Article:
U.S. Supreme Court Chief Justice John Roberts stressed the judiciary's commitment to independence amid political turmoil when he spoke Tuesday to a full Northrop auditorium at the University of Minnesota.

Roberts was there as part of a lecture series endowed by former U Law School Dean Robert Stein. But before he sat down with Stein, he took a few minutes before the start of the question-and-answer session to address the crowd of 2,700, saying he wanted to comment on recent "contentious events in Washington."

"I will not criticize the political branches," Roberts said. "We do that often enough in our opinions."

The crowd, most of whom gave him a standing ovation before and after he spoke, chuckled. The ticketed event held at Northrop auditorium was sold out. After his prepared remarks, Roberts took questions for about 45 minutes on the stage. In the final 15 minutes, he answered queries from audience members.

The justice appeared relaxed, chatting readily with Stein on court-related topics ranging from how lawyers should write their briefs and act during oral arguments to their lunch habits and the time he quoted Hibbing native Bob Dylan in an opinion.

Stein also asked Roberts about his stated goal of having decisions with a strong majority, as opposed to a 5-4 split. That remains a project in progress, Roberts said.

"I still think it's an important objective because judicial decisions should be narrower rather than broader," he said. The broader a decision, the harder to find agreement among the nine justices, he said.

Robert's appearance was planned for months, but came hard on the heels of the emotional U.S. Senate confirmation process for the newest justice, Brett Kavanaugh, who was accused by a woman of sexually assaulting her when they were teenagers.

In his opening comments, Roberts said the judicial branch is much different from the legislative branch, which is representative of the citizenry.

"We do not speak for the people; we speak for the Constitution," he said. Because of that, Roberts said the judiciary requires independence.

He went on to cite cases that demonstrated just that, including Brown v. Board of Education, in which the court ruled that the racial segregation of public schools was unconstitutional. He also cited the Youngstown Steel case from 1952 when the court rebuffed President Truman's attempt to seize private property.

"The role of the court is to protect minority rights against the majority," he said.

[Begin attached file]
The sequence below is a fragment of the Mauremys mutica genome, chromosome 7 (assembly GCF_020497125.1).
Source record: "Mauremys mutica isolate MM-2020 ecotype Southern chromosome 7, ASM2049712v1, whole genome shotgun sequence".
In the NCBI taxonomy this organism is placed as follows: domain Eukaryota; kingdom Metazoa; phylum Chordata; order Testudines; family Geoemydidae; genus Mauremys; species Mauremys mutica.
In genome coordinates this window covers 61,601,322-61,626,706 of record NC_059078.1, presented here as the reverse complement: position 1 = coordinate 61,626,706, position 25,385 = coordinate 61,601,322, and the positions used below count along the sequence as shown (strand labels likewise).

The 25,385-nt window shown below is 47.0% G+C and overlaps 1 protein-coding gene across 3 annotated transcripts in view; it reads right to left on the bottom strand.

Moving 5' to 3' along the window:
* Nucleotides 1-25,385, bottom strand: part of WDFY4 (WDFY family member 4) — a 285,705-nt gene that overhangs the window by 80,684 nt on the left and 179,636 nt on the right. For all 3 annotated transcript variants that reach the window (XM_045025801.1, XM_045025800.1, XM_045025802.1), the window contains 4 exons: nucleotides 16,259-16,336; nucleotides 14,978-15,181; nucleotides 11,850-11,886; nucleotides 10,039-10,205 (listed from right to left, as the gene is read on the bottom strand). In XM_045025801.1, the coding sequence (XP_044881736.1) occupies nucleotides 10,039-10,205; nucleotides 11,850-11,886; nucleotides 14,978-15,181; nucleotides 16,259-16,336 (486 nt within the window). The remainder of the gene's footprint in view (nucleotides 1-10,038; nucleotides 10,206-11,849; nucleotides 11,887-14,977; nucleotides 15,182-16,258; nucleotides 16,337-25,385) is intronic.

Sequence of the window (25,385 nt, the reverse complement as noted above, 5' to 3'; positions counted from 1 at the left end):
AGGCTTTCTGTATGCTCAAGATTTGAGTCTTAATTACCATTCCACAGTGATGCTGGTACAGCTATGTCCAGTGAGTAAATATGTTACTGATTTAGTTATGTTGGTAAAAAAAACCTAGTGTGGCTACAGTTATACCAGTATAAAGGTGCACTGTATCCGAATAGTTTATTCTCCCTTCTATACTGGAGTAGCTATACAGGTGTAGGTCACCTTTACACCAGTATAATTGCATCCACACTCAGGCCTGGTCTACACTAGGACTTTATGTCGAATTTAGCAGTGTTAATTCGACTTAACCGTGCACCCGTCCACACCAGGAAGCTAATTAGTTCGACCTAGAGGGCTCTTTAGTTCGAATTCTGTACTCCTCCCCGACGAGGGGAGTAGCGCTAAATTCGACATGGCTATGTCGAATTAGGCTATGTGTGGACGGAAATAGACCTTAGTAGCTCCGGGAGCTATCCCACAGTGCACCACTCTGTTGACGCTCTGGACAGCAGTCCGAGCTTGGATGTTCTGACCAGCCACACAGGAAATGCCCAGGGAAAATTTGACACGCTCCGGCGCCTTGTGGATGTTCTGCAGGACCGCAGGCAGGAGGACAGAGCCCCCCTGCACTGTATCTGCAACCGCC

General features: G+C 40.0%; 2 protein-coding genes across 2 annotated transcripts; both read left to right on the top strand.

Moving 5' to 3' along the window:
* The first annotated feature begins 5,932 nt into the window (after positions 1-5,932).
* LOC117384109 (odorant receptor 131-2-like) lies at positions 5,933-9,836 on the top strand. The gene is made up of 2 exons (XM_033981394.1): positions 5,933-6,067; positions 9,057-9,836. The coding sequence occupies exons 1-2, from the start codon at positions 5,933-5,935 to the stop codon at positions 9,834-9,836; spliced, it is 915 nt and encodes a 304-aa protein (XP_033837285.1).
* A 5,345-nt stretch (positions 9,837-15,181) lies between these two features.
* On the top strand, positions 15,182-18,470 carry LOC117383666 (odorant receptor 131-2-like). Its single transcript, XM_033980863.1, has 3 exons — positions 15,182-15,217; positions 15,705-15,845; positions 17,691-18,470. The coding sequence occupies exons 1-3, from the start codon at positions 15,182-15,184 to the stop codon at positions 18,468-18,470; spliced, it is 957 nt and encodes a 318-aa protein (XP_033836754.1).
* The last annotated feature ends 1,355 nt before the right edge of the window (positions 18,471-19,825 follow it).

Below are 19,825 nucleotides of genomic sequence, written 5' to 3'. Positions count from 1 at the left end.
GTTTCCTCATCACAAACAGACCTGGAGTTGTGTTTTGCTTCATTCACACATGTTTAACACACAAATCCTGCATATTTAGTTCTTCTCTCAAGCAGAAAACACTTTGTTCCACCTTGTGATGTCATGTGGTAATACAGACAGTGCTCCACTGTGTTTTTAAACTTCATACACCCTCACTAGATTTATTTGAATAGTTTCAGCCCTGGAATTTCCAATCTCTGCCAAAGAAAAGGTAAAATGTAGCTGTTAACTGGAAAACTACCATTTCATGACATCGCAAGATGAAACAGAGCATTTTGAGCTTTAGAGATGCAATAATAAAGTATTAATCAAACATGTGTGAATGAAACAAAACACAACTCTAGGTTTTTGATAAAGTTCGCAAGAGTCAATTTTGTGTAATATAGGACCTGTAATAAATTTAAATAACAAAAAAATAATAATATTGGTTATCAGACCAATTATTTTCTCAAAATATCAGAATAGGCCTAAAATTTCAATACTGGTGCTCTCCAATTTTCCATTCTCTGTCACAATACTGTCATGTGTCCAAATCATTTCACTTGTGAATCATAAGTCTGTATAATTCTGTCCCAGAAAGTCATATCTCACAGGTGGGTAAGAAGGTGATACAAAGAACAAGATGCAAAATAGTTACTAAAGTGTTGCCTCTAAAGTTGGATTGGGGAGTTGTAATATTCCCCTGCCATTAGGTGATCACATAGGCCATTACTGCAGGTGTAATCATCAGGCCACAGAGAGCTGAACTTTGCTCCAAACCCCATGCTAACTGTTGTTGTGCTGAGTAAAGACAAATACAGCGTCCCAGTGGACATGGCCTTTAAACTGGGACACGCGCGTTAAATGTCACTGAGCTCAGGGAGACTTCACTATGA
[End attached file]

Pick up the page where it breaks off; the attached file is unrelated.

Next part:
When the judiciary yields to politics, he said, bad decisions are made such as in Korematsu v. United States, which he said "shamefully" upheld as constitutional the internment of Japanese Americans into camps during WWII, regardless of whether they were U.S. citizens.

He emphasized that the court will maintain independence. "We will continue to do this to the best of our abilities whether times are calm or contentious," he said.

Contrary to the environment in much of Washington, Roberts emphasized that the justices do their jobs in a "collegial way" so they can have "a genuine exchange of ideas." For example, they shake hands before they go on the bench and before they go into conference. When they're in session, the justices eat lunch together and talk of cases is barred.

Roberts' advice to lawyers who submit briefs to the court: Keep it short. When he gets a brief shorter than the 50-page limit, Roberts joked that he'll pause, look to see who the lawyer is and say to himself, "Whoa, I like her." Shorter briefs also tend to be better written and focused.

When lawyers come for oral arguments, he urged dispassion: Don't push back against hypotheticals from the justices. That way, he said, the lawyers and justices can figure out the issues together.

Stein asked Roberts why he put a Bob Dylan quote in an opinion: "Was it just to make the opinion more interesting?"

Roberts said, no, but it was to make a point understandable for those who aren't lawyers. The line: "When you have nothing, you've got nothing to lose." He was explaining that to file a lawsuit against someone, you must have something at stake in the fight.

Stein asked Roberts if he heard from Dylan, but the chief justice said no. Roberts, however, did get into a dispute with the New York Times over his polishing the line from Dylan's singing, "When you ain't got nothing."

The audience, packed with dignitaries including former Vice President Walter F. Mondale and the entire state Supreme Court, was warm to Roberts. During the question-and-answer session from college students, he faced inquiries about how he stayed motivated in law school, what he thought of the Socratic method and "what is race?"

A graduate of Harvard Law School, Roberts has been at the helm of the court since 2005 after he was nominated by President George W. Bush. He worked in the Reagan administration and served on the U.S. Court of Appeals for the District of Columbia Circuit for two years.